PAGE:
Quantcast
Environmental News for a Healthier Planet and Life

Help Support EcoWatch

Climate Crisis Made Australia’s Historic Wildfires at Least 30% More Likely, Study Finds

Climate
Climate Crisis Made Australia’s Historic Wildfires at Least 30% More Likely, Study Finds
A fire burns in New South Wales, Australia in November of 2019. Dean Sewell / The Sydney Morning Herald via Getty Images

The climate crisis played a significant role in Australia's devastating wildfire season, a group of researchers has confirmed.


Their findings, made public ahead of peer review Wednesday, concluded that the climate crisis made the fires that killed at least 34 people and destroyed nearly 6,000 buildings at least 30% more likely, The New York Times reported. And if global temperatures rise to two degrees Celsius above pre-industrial levels, the conditions that sparked the flames would be at least four times more likely to recur.

"Last year the fire prevention system in Australia, which is extremely well prepared for bushfires, was straining. It was at the limits of what it could handle, with volunteers working for weeks on end," study coauthor Geert Jan van Oldenborgh of the Royal Netherlands Meteorological Institute told BBC News. "As the world warms, these events will become more likely and more common. And it's not something that we are ready for."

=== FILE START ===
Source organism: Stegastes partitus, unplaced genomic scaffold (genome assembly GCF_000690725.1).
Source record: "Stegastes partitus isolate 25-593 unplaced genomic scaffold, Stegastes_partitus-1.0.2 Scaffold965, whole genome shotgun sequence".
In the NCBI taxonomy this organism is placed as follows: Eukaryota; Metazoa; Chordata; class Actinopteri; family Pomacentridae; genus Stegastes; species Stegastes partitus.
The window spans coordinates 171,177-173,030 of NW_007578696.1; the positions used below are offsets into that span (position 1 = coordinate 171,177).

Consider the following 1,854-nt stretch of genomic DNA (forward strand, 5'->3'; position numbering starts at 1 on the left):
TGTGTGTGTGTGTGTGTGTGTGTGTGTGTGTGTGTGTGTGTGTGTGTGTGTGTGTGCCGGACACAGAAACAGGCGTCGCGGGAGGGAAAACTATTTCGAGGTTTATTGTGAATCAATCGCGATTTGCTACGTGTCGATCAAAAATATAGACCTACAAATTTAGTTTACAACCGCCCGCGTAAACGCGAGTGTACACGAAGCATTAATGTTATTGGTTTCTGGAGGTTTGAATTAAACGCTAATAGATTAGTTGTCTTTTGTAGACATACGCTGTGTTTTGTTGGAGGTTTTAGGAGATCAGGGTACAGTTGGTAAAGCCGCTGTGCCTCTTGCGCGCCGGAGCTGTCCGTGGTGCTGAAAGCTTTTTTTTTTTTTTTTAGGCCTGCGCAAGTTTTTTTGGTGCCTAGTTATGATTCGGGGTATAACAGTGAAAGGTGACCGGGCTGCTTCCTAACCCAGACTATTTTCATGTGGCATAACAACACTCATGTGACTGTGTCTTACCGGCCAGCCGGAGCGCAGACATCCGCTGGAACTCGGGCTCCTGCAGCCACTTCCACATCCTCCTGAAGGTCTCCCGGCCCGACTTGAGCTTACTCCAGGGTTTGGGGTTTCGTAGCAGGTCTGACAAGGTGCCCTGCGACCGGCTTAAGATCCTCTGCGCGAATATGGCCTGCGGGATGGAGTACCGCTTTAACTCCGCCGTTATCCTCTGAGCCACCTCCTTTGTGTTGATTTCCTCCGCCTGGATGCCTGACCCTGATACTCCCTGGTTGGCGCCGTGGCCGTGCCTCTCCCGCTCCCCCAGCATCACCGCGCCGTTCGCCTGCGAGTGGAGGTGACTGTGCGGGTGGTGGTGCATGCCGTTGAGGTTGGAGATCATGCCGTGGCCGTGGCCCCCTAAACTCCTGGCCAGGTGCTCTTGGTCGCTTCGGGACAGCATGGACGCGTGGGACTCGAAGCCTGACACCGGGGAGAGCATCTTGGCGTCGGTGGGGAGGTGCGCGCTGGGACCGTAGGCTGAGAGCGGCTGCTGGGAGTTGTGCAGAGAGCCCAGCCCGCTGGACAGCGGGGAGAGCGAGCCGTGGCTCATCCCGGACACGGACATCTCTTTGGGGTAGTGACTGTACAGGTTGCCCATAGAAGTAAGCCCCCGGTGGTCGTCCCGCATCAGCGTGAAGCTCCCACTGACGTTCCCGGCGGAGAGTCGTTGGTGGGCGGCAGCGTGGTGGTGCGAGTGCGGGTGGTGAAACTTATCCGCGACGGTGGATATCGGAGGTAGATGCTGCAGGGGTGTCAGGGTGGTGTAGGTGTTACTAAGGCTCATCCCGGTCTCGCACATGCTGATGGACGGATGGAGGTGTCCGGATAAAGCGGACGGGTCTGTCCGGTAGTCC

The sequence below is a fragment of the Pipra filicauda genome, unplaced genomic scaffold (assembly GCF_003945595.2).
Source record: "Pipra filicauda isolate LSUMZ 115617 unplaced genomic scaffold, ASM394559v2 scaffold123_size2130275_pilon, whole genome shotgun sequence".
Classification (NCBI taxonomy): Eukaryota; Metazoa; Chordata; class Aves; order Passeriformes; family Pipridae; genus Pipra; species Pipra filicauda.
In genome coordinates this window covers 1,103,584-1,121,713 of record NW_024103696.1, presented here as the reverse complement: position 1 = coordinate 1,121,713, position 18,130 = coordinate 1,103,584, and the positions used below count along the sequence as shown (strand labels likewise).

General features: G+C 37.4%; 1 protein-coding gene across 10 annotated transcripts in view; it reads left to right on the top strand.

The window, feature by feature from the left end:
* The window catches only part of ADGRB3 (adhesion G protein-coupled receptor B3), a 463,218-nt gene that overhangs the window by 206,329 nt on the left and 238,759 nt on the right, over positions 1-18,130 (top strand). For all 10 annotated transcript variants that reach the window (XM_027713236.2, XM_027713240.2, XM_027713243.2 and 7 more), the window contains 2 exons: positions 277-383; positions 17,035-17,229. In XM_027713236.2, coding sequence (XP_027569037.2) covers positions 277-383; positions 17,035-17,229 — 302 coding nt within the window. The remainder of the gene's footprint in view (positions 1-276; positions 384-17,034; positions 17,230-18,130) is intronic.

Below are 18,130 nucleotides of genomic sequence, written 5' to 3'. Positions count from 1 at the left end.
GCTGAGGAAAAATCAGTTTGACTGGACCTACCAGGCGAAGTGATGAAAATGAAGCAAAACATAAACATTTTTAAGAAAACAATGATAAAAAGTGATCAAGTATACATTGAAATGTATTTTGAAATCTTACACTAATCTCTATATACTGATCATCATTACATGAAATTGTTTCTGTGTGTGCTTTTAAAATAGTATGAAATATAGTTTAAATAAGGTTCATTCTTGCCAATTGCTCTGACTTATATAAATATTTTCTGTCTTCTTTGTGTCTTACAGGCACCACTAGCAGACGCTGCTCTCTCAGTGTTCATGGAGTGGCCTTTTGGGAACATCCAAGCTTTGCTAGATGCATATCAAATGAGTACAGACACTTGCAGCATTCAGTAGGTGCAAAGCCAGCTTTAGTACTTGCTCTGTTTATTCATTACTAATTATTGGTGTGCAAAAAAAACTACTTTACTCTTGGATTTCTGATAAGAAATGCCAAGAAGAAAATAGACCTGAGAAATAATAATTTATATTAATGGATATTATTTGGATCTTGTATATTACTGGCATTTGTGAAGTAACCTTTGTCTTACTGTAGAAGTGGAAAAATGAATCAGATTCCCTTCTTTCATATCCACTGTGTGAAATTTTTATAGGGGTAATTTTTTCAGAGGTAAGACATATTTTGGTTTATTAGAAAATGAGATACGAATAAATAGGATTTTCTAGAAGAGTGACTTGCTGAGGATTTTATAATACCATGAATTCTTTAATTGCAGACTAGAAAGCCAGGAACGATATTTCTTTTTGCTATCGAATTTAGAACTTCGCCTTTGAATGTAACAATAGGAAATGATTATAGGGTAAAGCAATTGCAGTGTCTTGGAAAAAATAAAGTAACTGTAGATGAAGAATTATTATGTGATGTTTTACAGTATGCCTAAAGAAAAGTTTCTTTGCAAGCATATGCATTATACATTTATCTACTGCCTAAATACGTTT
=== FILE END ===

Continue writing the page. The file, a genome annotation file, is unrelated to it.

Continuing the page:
The study was carried out by World Weather Attribution, a group of scientists who have developed a method for rapidly determining the climate footprint of specific extreme weather events, as Scientific American explained. This was the most complicated such study the group has carried out, van Oldenborgh told The New York Times, because so many factors influence wildfires, from temperature and drought to wind and humidity.

The researchers looked at something called the Fire Weather Index, a measurement that combines all of these factors, and analyzed the likelihood of 2019 and 2020's high fire index when compared to the likelihood of such a high index occurring in the cooler climate of 1900.